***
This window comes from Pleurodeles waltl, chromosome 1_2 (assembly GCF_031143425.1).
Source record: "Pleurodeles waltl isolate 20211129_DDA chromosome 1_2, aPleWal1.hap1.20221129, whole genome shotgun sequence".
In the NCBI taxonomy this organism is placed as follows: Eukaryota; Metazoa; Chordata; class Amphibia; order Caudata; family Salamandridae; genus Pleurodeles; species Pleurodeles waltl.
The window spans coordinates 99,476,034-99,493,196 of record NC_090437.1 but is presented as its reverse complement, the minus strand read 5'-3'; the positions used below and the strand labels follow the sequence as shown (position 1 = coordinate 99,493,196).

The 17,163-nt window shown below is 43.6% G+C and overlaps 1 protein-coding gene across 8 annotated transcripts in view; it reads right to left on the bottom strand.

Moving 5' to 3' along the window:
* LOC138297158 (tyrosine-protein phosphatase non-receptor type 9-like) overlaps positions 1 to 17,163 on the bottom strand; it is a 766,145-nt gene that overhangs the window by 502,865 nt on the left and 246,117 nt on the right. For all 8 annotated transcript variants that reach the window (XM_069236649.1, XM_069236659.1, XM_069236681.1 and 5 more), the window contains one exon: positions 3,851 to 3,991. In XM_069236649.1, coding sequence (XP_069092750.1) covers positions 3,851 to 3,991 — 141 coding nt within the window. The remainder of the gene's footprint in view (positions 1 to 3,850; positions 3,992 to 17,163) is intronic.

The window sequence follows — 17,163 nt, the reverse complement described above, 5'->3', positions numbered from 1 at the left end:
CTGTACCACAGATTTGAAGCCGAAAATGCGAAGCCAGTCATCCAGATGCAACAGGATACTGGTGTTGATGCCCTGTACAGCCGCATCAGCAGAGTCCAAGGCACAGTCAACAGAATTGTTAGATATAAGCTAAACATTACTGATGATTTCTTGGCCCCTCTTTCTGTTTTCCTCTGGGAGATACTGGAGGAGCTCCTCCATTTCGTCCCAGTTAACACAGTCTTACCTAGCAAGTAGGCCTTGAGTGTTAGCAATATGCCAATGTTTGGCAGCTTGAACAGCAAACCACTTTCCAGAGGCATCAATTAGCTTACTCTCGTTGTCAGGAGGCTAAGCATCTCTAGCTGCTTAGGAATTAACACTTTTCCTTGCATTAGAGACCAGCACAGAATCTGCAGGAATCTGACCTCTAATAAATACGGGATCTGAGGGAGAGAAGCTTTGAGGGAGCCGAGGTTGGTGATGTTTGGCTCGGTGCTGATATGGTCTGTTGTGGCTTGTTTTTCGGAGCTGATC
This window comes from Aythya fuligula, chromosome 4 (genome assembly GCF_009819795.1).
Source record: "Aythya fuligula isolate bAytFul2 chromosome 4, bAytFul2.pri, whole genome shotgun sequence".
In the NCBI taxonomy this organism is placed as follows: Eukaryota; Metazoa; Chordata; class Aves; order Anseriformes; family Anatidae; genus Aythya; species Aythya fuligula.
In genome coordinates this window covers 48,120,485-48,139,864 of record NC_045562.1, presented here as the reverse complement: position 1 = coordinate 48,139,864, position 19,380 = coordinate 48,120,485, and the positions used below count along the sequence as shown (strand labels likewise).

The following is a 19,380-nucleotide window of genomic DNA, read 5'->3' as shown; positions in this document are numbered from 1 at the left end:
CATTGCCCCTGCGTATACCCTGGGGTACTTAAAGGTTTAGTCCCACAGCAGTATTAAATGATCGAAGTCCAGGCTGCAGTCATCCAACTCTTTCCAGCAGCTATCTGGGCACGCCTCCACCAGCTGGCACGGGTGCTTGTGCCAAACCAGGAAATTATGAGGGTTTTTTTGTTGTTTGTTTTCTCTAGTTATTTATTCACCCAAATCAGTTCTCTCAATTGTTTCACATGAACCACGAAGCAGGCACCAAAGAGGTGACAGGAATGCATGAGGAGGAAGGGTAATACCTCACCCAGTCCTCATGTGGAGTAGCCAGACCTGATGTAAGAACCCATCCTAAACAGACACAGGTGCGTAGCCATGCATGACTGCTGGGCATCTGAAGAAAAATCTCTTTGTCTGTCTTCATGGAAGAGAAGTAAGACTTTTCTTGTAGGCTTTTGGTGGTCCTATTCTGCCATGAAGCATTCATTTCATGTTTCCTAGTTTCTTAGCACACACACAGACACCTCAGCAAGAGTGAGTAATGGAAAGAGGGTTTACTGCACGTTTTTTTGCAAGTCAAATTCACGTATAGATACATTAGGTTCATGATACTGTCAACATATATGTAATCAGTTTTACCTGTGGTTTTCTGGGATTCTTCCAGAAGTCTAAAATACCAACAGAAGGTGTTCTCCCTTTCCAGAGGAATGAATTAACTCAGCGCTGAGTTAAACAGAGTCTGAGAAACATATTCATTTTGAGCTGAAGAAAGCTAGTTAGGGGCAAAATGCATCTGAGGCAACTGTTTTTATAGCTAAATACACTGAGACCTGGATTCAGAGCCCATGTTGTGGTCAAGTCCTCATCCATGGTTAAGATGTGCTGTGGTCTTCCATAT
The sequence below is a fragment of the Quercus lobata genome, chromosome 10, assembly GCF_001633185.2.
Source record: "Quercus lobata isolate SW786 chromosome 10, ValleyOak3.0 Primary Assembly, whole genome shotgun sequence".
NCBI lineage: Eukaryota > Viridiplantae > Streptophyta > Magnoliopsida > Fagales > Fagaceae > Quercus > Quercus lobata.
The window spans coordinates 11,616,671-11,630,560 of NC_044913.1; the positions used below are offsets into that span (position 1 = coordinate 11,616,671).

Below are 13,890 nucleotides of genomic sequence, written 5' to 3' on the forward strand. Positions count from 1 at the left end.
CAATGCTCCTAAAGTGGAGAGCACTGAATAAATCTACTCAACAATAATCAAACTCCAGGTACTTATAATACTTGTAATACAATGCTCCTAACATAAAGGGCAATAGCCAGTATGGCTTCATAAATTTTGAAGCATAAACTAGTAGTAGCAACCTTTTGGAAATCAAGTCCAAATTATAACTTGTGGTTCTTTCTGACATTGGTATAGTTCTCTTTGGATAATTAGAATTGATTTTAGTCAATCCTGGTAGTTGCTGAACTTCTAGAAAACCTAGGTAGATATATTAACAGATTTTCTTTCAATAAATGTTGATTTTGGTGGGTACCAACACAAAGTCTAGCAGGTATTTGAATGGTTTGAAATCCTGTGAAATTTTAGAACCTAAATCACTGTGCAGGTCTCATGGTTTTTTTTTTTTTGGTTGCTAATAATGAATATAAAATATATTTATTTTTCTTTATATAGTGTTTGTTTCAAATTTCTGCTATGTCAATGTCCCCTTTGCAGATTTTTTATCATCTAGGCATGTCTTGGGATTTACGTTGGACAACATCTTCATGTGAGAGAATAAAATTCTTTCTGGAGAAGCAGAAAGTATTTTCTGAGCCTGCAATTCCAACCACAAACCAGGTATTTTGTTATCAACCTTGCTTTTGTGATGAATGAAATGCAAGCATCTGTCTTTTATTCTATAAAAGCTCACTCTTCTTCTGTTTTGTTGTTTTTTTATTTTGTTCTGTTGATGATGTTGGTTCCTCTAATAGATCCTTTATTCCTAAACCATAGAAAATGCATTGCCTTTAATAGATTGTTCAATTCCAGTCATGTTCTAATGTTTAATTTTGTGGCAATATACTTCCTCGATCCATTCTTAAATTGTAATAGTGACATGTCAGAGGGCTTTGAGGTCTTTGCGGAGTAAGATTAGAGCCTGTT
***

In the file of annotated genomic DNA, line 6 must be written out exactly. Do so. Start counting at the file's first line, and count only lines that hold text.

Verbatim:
Moving 5' to 3' along the window: